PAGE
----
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“Any Character That’s In There Is On The Table”: Netflix’s Ted Sarandos Talks The Future Of Marvel At Netflix

"Any Character That’s In There Is On The Table": Netflix's Ted Sarandos Talks The Future Of Marvel At Netflix

“There’s a danger that happens in writing comics, it seems every 10 to 15 years, where you paint yourself into a corner or you get into such convoluted continuity that only the most hardcore of fans can figure it out,” Kevin Feige told Newsarama way, way back in 2008. At the time, the only two Marvel movies to his name were “Iron Man” and “The Incredible Hulk” (which was technically a Universal release). And while he was already laying out the path to “The Avengers” back then, I’d wager even he couldn’t foresee the branches of the Marvel Cinematic Universe reaching out to Netflix.

The streaming service got out of the gate with the first two Marvel properties last year in “Daredevil” and “Jessica Jones,” and they couldn’t have asked for a better response. Both shows were critically well-received and embraced by fans, and there’s much more on the horizon, with “Iron Fist,” “Luke Cage,” “The Punisher,” and more, all in the pipeline. And as far as Netflix is concerned, the sky’s the limit.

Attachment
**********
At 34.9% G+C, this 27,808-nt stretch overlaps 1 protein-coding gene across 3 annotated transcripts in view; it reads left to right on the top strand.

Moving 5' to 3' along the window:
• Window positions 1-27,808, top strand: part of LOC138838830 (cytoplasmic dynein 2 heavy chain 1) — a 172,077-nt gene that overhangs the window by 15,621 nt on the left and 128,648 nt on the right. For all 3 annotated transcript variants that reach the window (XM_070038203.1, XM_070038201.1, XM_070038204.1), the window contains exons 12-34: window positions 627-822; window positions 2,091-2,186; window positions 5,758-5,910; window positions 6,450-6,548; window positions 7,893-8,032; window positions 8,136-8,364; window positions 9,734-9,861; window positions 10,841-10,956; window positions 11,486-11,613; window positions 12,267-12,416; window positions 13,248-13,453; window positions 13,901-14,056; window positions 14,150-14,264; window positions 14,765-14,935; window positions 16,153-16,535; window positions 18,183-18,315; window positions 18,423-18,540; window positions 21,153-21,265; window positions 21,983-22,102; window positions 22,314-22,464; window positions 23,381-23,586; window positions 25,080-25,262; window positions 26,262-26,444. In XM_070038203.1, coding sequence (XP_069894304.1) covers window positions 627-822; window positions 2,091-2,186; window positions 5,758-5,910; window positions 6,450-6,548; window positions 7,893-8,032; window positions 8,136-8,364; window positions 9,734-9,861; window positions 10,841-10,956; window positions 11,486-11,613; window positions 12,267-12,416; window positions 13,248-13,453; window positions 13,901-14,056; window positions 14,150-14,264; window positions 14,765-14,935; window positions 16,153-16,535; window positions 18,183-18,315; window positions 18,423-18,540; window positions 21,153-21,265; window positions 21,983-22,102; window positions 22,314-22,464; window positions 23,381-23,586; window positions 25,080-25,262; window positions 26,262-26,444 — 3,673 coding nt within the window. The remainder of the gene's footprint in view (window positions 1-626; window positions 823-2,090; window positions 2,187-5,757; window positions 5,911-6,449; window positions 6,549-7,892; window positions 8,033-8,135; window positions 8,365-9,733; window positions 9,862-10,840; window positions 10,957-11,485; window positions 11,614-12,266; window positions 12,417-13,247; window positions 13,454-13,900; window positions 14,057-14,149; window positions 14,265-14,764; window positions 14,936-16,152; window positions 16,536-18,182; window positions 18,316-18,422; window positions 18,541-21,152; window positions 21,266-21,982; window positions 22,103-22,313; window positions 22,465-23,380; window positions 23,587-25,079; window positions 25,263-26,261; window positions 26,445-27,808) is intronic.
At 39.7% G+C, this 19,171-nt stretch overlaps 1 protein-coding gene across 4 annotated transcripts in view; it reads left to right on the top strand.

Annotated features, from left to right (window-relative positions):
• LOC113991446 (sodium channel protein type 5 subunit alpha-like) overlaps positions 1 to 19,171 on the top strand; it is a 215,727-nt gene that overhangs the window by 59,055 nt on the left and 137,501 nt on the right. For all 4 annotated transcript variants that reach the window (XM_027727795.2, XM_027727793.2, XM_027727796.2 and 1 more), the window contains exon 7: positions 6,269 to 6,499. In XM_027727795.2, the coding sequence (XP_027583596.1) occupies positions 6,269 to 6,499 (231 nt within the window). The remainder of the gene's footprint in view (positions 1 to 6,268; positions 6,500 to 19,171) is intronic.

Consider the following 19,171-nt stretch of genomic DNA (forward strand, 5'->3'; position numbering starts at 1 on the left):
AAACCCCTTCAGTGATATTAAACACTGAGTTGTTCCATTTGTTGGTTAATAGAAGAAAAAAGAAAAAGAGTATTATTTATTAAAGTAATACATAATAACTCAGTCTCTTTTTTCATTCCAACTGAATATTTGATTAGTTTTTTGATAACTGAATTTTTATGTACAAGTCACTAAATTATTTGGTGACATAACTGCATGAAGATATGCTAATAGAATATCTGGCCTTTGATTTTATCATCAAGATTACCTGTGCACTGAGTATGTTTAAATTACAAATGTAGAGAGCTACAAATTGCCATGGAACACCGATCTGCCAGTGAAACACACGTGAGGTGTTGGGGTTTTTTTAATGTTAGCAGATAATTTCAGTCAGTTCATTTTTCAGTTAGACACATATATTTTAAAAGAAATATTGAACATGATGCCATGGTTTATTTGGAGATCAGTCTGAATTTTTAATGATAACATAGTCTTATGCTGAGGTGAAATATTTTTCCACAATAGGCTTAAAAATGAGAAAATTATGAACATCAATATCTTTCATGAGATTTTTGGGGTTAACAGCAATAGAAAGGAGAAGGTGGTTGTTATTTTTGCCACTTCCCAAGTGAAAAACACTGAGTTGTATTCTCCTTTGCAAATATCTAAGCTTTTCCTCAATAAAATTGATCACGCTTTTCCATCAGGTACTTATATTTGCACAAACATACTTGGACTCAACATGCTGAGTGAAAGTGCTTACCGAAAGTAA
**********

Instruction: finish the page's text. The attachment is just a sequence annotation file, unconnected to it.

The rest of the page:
READ MORE: Netflix & Marvel’s ‘Daredevil’: The Pros, The Cons, The Verdict

“Any character that’s in there is on the table … It’s always possible. All the characters in the universe could also spin out [into shows],” said Netflix’s chief content officer Ted Sarandos at the Television Critics Association press tour.

So yes, keep dreaming, kids, about your favorite superheroees getting their chance to shine, because it could very well happen. That said, Netflix isn’t going to go nuts, and Sarandos adds they’re still taking a very conservative approach when it comes to rolling out these shows.

READ MORE: Review: Marvel’s ‘Jessica Jones’ Delivers A Cure For Superhero Fatigue

“Right now, these are produced at the scale of a major film, so there are long production times and long post times,” Sarandos said. “In some cases, when we have character crossover, it makes it more difficult to manage production. It’s not the goal to put out more than one or two out a year.”

In summary, exciting stuff, but keep your emotions in check because these things are going to need a lot of time to play out. But are there any characters you want to see get their own gig? Let us know in the comments section. [JoBlo/EW]

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